VANCOUVER -- It’s halibut season in British Columbia, and while the catch is good, fishermen across the province are facing problems selling their fish. COVID-19 has significantly slowed the pace of sales to restaurants and overseas of one of the region’s biggest exports.

Doug Kostering, a fisherman who docks in Port Hardy, had a two week delay to this start of his halibut fishing this year as the offices that handed out licenses were closed because of the virus. He estimates that two week delay alone resulted in an up to $30,000 loss in revenue. 

“Wolves are howling at the door,” he told CTV News Vancouver. 

But Kostering is one of the lucky ones - he was able to pay his bills a little late. And he sells to Skipper Otto, a direct-to-consumer seafood distribution company that connects home cooks directly to the people catching their fish, cutting out the middleman. Members subscribe and pay up front at the beginning of the season, so fishermen know there’s money when the catch comes in. 

Others are struggling to find buyers when they come into port.

“Fishermen are in an uncertain industry to begin with. Fishermen traditionally take all the risk up front – they take out lines of credit, they take out loans, they do all the work to fix up their boats and get ready for their upcoming season,” said Chris Kantowicz, Skipper Otto’s COO.

“And they do all that in hopes that not only will they catch fish, but once they have that fish in hand, that there will be a market for it. It’s a lot of risk and all of it lies with them.”

That risk has become liability this year, with COVID-19’s impact on the global supply chain. Fishermen who usually sold their catch to restaurants or restaurant suppliers have had the industry drop out from under them with country-wide restaurant closures.

And those who sell to companies exporting overseas have found an alarmingly reduced market for their product, with many borders and processing plants closed, and little to no demand.

Companies like Skipper Otto are doing well in this climate, as conscious consumers turn to local food. But there’s still a lot of fish and nowhere to sell it.

That’s because the fish caught in Canada doesn’t usually end up in the grocery store. It’s a premium product and is exported to countries that eat much more fish, or served in restaurants. Canadians don’t depend on fish. They can choose beef, pork and chicken as their primary proteins, said Sylvain Charlebois, the director of the Agri-Food Analytics Lab at Dalhousie University.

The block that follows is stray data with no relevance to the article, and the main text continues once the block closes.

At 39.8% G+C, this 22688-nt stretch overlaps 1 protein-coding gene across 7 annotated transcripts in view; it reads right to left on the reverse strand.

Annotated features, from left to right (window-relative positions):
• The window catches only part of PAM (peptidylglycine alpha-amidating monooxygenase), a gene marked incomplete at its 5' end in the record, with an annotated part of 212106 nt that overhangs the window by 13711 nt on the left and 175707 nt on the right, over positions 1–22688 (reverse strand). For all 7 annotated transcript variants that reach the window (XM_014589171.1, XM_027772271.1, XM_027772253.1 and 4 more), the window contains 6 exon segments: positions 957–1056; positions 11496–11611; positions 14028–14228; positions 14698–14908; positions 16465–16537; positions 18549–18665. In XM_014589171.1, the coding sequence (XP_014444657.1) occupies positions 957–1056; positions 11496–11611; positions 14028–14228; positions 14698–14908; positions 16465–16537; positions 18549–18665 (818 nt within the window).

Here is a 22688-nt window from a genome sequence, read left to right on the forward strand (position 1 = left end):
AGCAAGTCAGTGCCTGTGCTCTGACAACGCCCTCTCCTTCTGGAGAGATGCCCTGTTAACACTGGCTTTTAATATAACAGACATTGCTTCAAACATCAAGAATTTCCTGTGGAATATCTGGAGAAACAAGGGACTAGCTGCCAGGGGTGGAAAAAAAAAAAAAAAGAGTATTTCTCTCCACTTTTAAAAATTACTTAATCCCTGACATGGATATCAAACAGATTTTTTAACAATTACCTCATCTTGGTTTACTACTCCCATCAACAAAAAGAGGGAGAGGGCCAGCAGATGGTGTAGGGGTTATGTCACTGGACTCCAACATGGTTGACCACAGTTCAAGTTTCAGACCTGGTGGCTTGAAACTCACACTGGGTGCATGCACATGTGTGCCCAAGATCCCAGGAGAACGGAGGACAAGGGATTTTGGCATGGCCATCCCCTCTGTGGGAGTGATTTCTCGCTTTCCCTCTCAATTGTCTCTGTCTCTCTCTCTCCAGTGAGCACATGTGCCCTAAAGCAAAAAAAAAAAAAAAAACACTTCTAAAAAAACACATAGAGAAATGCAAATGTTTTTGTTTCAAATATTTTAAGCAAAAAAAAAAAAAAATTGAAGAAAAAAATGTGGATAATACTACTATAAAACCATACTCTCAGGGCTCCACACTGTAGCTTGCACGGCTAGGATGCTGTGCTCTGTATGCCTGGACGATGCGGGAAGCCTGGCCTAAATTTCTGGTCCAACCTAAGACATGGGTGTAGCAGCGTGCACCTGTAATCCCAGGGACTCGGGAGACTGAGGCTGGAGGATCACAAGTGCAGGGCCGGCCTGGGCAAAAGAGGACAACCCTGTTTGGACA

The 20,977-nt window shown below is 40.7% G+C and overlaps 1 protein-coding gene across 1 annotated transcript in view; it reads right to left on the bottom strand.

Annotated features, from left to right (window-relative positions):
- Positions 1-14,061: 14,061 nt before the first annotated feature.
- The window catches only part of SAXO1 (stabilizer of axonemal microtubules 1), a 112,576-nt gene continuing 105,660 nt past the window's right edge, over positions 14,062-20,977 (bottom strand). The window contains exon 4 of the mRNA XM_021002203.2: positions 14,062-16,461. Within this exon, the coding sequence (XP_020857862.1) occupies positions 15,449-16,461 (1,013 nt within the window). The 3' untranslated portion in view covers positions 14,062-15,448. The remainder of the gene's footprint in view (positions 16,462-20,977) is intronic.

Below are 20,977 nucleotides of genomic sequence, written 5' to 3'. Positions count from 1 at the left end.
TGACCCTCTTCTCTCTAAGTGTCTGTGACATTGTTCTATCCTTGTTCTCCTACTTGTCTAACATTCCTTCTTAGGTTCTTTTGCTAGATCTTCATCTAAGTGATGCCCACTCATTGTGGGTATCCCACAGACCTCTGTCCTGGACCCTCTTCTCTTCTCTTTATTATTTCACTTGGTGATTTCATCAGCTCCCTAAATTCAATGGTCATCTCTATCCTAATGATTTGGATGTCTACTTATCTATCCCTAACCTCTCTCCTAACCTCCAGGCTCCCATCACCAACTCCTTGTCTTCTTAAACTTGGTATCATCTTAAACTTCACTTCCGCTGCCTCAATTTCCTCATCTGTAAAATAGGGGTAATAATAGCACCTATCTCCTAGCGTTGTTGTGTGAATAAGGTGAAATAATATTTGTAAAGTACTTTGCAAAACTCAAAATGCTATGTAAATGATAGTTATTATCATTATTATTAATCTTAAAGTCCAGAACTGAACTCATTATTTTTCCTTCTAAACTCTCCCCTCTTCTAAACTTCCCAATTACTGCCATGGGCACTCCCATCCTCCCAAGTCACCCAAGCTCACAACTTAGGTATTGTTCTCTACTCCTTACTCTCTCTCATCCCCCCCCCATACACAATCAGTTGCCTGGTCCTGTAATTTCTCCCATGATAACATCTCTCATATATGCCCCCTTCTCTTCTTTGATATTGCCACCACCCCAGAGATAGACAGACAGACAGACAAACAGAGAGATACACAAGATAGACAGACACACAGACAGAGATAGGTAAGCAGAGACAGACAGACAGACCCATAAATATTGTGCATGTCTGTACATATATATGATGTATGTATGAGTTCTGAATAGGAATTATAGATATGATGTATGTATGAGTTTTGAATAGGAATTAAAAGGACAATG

"Fisheries and seafood are seen often as a luxury item. Canadians are not necessarily willing to pay too much for fish and seafood."

The fish we do buy, which is cheaper, Charlebois said, is imported from abroad. A huge segment of Canadian seafood is exported, but most of what we actually eat is imported. And that means COVID-19 disruptions make a big difference to both local fishermen and in the aisles of the grocery store.

“Supply chains across the globe are really struggling to have workers to move fish along,” Kantowicz said.

The fact that the fishing industry can’t sell to restaurants means a lot of that premium-grade fish is ending up in grocery stores, Charlebois added, so we won’t see empty seafood displays anytime soon. But that doesn’t mean consumers will buy the more expensive, local product.

"A lot of people have lost their jobs and are on a tight budget,” he said. ”Sometimes some of these options are not affordable."

B.C.’s local salmon stock, already beleaguered by disease, climate change and last year’s rockslide on the Fraser River, could take a hit.

"Salmon is probably the most popular species in retail, so that could be problematic for the industry as a whole,” Charlebois said. “With agriculture you can't postpone seasons. COVID has its own agenda which may force industries to halt activities - including fisheries."

For Kostering and his fellow fishermen, that means a tough season ahead.

"Just trying to get the bills paid and keep afloat basically, for this year,” he said. “And just trying to weather the storm like everybody else."

Some parts of the industry are pivoting to keep their product moving. Organic Ocean, a restaurant supplier, has switched a direct-to-consumer model for the duration of the pandemic. It used to sell to restaurants worldwide, including some with Michelin stars, but that’s been put on hold because it can’t get its fish overseas.

Dane Chauvel, the company’s CEO, said he hopes customers stay with them through the pandemic. It has set up a Shopify page, and with the help of fishermen and a local processing facility, is taking some of the catch that no longer has a market and donating it. On Wednesday, it will be bringing in 3,000 lbs of fresh lingcod for Goodly Foods Society, which operates in Vancouver’s Downtown Eastside.

The organization estimates the donation could provide up to 10,000 meals, and says it will be shared with multiple charities.